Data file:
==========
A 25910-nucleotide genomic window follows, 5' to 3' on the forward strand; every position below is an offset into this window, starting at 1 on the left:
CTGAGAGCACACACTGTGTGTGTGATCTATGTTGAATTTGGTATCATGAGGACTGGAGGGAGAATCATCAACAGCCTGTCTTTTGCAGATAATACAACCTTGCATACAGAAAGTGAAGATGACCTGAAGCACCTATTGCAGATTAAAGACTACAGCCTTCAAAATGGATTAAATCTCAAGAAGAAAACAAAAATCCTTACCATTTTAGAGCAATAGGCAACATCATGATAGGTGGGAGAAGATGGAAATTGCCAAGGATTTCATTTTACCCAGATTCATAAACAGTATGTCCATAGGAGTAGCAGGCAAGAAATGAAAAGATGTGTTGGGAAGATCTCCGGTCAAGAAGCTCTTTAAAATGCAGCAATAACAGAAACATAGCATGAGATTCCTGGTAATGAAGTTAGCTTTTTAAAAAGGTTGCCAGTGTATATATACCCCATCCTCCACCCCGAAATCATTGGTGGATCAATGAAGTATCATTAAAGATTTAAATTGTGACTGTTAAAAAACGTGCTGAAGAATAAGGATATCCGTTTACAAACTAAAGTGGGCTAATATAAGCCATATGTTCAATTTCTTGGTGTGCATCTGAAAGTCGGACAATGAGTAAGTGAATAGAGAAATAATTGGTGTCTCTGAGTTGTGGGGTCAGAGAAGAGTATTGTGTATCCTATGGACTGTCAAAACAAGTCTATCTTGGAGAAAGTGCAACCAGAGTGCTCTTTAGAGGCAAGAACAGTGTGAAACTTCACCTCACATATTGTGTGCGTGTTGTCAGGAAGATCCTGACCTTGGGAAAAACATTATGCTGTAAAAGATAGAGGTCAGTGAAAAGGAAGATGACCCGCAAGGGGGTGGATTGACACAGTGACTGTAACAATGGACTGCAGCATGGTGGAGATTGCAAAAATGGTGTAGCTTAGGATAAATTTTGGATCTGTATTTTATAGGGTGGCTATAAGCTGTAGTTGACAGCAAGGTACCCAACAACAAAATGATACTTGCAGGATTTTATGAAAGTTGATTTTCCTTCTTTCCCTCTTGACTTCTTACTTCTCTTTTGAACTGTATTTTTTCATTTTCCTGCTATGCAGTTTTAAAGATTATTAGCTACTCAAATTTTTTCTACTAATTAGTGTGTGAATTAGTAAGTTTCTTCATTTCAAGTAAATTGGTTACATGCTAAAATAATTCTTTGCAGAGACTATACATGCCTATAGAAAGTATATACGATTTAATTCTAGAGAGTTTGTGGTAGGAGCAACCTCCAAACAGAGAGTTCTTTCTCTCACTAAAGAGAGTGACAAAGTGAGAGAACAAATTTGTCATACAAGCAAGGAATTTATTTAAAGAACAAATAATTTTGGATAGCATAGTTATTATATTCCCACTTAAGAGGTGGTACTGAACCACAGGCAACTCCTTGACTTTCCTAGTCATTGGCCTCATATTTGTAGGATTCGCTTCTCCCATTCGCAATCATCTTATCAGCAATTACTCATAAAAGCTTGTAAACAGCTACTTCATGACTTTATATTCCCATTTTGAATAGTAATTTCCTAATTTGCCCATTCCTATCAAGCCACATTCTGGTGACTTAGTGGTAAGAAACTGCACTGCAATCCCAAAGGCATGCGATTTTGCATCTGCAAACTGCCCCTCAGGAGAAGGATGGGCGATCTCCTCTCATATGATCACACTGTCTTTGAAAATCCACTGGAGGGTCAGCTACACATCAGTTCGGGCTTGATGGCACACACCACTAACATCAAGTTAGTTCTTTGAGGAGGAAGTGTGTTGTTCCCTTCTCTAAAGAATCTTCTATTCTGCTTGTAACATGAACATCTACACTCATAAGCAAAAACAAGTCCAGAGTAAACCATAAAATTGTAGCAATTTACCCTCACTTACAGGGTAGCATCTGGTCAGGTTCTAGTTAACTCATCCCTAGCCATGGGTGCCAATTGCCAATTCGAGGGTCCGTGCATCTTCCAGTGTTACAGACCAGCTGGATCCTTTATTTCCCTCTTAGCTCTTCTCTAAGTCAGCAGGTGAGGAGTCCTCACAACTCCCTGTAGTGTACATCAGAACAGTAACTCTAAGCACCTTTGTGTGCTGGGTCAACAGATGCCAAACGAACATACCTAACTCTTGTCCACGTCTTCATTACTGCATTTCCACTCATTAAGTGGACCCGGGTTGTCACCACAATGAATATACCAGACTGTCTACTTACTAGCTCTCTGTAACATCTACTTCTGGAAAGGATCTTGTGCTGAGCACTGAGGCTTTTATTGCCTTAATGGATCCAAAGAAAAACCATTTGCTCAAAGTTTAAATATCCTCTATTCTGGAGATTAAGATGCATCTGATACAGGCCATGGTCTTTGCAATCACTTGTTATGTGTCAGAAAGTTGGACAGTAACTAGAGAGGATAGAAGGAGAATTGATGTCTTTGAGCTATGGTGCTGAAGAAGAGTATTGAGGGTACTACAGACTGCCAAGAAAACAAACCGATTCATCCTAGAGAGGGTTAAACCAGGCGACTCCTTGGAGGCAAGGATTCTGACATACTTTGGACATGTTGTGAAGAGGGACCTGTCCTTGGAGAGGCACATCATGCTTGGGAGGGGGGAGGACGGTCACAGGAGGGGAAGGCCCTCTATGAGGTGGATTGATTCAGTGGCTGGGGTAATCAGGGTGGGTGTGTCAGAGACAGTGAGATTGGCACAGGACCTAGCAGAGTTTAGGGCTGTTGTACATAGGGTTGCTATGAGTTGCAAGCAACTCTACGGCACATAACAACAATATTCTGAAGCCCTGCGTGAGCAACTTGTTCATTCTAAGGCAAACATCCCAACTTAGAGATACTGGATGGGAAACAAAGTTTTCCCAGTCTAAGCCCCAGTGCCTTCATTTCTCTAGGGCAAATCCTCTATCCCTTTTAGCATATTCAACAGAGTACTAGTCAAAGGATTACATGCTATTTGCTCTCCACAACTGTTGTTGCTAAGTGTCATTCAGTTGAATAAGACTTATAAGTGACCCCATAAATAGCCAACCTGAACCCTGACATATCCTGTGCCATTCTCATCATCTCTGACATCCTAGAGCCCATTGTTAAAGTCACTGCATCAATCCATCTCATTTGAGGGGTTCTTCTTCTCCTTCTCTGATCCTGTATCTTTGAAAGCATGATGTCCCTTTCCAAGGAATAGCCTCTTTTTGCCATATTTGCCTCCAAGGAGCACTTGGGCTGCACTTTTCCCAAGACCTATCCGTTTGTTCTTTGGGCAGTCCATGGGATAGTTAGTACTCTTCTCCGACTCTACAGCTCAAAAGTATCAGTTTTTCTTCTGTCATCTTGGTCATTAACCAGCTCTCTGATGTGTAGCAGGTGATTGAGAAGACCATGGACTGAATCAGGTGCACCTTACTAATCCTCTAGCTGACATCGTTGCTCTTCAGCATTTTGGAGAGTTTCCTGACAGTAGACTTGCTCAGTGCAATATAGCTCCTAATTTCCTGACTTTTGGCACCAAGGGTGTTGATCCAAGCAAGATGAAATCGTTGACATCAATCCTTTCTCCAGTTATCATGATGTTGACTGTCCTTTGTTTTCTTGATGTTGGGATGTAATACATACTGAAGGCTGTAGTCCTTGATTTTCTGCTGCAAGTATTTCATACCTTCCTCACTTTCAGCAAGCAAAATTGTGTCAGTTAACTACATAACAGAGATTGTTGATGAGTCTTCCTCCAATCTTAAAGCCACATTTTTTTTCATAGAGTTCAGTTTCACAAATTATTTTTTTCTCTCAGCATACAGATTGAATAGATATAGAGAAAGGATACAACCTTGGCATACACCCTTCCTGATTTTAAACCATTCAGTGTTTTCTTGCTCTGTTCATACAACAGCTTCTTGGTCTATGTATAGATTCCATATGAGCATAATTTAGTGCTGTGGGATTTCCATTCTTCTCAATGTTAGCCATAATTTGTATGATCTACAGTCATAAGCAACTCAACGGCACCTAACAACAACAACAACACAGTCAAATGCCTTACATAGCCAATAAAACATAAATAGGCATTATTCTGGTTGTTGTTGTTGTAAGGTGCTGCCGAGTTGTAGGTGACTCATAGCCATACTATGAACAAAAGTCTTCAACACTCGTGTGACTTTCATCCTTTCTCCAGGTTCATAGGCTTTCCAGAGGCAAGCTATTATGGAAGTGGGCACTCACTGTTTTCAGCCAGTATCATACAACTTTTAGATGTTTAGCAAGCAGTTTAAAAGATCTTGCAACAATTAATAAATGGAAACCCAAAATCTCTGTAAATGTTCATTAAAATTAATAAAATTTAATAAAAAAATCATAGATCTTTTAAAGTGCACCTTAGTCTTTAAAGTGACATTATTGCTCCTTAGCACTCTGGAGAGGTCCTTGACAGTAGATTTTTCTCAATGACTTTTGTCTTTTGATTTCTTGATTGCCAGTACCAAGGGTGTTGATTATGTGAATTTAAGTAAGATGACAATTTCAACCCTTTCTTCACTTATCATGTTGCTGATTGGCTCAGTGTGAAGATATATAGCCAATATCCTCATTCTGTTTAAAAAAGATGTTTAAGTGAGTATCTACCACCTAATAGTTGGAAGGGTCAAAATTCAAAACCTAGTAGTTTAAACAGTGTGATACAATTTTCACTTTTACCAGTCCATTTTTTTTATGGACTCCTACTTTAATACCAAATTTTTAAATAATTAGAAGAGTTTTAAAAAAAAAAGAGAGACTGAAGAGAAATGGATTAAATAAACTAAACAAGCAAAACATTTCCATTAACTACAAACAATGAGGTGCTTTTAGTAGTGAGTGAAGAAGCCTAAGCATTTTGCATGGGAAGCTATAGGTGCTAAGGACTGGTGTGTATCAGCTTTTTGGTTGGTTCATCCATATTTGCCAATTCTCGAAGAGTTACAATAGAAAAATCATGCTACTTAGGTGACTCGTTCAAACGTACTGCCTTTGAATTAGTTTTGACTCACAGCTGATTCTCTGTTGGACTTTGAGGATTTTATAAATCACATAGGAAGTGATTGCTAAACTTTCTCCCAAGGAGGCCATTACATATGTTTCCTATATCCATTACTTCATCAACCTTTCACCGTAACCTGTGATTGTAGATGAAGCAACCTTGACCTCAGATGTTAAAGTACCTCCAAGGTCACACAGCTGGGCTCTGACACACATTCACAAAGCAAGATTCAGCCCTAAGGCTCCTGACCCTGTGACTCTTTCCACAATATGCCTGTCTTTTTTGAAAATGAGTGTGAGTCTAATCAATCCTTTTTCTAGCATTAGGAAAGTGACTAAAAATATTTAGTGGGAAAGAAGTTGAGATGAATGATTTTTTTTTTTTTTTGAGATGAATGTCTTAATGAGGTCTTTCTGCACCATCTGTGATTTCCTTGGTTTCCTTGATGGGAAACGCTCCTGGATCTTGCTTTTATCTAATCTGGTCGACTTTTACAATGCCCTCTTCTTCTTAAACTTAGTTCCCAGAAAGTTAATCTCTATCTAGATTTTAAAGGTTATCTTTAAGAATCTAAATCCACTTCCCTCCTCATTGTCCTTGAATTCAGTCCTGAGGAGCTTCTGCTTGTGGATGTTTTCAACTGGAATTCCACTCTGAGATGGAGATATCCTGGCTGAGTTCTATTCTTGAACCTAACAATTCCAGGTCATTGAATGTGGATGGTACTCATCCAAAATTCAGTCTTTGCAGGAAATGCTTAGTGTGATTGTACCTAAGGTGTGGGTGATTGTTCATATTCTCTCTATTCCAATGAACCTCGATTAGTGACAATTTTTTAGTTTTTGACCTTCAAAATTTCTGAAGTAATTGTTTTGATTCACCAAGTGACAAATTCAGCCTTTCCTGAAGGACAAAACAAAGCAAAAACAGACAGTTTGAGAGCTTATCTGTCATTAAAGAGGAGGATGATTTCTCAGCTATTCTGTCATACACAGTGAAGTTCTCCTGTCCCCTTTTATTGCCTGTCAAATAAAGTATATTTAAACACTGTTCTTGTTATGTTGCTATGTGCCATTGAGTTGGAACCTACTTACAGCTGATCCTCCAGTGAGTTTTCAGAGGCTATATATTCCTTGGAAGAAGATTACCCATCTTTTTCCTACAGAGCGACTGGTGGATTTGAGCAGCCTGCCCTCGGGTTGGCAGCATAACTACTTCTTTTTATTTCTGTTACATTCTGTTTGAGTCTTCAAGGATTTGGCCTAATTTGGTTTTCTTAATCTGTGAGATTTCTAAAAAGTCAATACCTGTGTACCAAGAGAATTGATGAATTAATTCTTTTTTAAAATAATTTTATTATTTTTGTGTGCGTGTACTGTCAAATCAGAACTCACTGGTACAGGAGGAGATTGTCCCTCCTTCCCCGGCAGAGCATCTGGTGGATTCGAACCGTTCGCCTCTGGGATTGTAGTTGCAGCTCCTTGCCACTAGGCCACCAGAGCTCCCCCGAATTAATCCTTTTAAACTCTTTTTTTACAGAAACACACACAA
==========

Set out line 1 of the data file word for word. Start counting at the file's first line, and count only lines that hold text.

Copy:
A 25910-nucleotide genomic window follows, 5' to 3' on the forward strand; every position below is an offset into this window, starting at 1 on the left: